Heck , i if i want i can just go get a bluetooth core to build my bluetooth design on. There are 42 such cores availble at . Imagine what that must do to prices.
But you as an MCU seller, says: not true. I just added this great peripherials for this expensive chip. I am not a commodity. So the board designer buys a cheaper chip and uses software, a 50 cents FPGA or a million other tricks to solve his problem for cheaper. Yes maybe that won't be the most optimal design but still, it'll be cheapr and most designs are cost constrained. And anyway , in a minute and half a competitor will rise.
As for your comparison with software: the marginal price of most software is ZERO. most of the price in those billion dollar software companies is in community and network effects. The x86 companies have managed to create those effects into their chips and hence their value, but most chip companies can't.
Some other business models for apps are the free-to-play model , which manipulates users psychologically into paying for virtual goods. I trully hope there won't be such model applicable for chips.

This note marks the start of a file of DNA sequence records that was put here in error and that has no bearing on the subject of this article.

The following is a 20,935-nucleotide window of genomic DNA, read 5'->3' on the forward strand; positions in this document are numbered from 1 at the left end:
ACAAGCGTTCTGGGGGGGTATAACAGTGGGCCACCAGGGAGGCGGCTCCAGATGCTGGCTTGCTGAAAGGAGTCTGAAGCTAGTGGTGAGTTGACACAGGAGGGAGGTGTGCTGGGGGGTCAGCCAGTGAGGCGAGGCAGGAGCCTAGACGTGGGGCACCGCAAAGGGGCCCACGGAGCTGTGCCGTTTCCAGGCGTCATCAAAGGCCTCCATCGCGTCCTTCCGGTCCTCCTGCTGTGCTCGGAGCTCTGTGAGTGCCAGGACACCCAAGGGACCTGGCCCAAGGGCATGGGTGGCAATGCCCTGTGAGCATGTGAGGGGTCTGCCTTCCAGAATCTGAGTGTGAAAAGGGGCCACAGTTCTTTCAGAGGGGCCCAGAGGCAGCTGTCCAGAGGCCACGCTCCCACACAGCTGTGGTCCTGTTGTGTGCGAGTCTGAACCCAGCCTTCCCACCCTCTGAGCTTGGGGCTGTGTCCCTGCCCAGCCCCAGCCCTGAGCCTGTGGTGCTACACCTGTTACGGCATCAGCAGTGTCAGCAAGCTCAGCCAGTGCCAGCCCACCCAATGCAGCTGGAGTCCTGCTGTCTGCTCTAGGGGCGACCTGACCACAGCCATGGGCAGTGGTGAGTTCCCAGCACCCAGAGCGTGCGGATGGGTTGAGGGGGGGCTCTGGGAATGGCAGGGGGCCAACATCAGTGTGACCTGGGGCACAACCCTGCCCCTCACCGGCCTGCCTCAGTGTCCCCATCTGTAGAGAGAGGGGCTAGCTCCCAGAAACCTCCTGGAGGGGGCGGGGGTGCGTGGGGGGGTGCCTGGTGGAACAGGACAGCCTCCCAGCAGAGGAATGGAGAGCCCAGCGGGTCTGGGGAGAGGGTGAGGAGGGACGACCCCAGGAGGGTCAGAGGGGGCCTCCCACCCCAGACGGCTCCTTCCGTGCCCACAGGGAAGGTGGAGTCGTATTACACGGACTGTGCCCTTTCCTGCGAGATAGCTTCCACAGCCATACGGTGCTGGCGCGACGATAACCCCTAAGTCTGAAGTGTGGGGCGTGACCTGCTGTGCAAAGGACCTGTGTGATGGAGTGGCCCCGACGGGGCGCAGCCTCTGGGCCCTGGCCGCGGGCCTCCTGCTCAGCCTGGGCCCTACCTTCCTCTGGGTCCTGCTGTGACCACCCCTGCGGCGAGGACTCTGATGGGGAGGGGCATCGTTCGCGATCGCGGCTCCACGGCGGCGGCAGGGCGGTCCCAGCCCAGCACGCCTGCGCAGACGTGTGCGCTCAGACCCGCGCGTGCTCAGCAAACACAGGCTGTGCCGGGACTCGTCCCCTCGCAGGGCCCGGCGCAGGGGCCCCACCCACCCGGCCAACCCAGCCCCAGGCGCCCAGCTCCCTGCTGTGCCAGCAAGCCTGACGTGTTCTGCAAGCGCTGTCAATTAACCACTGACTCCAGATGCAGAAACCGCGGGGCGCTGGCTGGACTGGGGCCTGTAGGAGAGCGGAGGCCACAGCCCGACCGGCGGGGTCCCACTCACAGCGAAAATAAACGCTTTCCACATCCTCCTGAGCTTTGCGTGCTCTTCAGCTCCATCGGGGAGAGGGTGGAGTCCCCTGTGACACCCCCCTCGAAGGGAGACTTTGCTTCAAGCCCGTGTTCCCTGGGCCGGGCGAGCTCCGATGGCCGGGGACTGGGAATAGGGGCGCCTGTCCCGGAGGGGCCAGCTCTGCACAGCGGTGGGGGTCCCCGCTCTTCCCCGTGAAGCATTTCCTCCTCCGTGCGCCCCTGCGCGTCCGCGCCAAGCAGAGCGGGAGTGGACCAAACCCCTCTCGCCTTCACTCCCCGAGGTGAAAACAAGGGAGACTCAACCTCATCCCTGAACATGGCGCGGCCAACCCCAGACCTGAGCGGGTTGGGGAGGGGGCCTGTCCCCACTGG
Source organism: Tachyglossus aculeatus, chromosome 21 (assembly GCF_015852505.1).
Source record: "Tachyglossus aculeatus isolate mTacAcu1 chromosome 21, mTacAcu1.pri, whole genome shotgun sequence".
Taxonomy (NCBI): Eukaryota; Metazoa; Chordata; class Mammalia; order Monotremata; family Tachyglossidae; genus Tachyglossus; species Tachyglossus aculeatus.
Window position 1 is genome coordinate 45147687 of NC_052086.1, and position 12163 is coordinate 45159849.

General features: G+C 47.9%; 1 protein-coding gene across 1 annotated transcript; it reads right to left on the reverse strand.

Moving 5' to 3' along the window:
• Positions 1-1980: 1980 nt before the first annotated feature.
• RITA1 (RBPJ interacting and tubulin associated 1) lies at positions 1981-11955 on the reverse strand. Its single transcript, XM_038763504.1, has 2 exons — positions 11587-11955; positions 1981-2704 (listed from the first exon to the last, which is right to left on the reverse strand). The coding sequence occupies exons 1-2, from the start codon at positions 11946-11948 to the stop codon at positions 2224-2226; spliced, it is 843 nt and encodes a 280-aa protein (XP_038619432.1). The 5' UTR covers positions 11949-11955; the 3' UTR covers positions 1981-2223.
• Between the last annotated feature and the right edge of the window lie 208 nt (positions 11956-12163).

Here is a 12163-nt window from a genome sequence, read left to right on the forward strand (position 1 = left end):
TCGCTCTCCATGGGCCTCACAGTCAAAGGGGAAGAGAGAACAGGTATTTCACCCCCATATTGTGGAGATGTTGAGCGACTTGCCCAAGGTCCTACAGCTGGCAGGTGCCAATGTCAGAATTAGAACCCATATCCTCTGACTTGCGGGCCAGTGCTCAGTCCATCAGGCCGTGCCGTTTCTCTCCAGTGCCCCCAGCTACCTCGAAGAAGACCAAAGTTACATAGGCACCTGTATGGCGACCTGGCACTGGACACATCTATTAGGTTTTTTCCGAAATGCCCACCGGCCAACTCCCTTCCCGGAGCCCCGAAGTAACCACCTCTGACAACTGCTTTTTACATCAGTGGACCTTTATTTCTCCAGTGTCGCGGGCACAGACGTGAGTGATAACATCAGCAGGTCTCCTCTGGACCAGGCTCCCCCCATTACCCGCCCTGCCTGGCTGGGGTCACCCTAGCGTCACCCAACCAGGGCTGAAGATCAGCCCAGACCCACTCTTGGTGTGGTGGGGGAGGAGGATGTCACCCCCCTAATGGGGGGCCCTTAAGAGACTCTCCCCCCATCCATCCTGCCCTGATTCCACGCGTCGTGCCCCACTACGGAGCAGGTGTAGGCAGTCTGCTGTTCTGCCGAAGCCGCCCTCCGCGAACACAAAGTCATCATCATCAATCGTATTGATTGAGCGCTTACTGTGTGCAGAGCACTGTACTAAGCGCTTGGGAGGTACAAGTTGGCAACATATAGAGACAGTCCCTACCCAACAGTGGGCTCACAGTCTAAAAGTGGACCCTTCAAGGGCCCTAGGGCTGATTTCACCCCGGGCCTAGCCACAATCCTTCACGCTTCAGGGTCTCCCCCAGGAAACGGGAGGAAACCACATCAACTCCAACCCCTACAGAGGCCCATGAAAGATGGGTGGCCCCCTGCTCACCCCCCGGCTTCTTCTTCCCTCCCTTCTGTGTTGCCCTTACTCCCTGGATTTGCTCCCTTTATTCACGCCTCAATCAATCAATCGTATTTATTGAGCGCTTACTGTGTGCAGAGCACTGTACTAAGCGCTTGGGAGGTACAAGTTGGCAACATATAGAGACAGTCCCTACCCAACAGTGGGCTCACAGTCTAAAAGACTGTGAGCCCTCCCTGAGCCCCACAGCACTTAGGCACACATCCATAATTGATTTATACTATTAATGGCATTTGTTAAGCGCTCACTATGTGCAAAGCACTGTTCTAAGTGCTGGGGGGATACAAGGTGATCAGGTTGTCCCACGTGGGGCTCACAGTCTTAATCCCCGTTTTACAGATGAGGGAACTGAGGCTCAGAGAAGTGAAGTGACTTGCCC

Hi Alex, you're right. The prices are set by supply and demand. When parts all do roughly the same thing, they are a commodity. You're not going to buy the $1 part when you can get a $0.50 one for the same price. It seems like the parts should sell for a lot more. Once upon a time a transistor was pricey. As soon as one competitor figures out how to drive the cost down, it's offered at a lower price and it's a race to the bottom.
It's very hard to add value to products if the spec is all that matters. One purse that holds 1 L doesn't sell for the same price as other purses that hold 1 L because there is a great difference in perceived value. In electronics this difference is largely zero... trust that the part will work as advertised may still be worth something.
The only way a chip is going to command top dollar is if it can do something important that no other chip/solution can do.
Absolutely Wall Street is working correctly. If you sell a complex product whose price is based upon the cost of goods rather than the perceived value, you are selling something anyone can do. That's the problem that needs to be solved.
A company can ride out the innovations of the original entrepreneurial team only so far. But in the semiconductor business, most of those guys have left the building (like Elvis). Even Sanghi, according to this article, is planning on leaving soon. What is left is generally people who keep that "stone wheel" turning, but that only lasts so long before a new generation of entrepreneurs further up the food chain take over.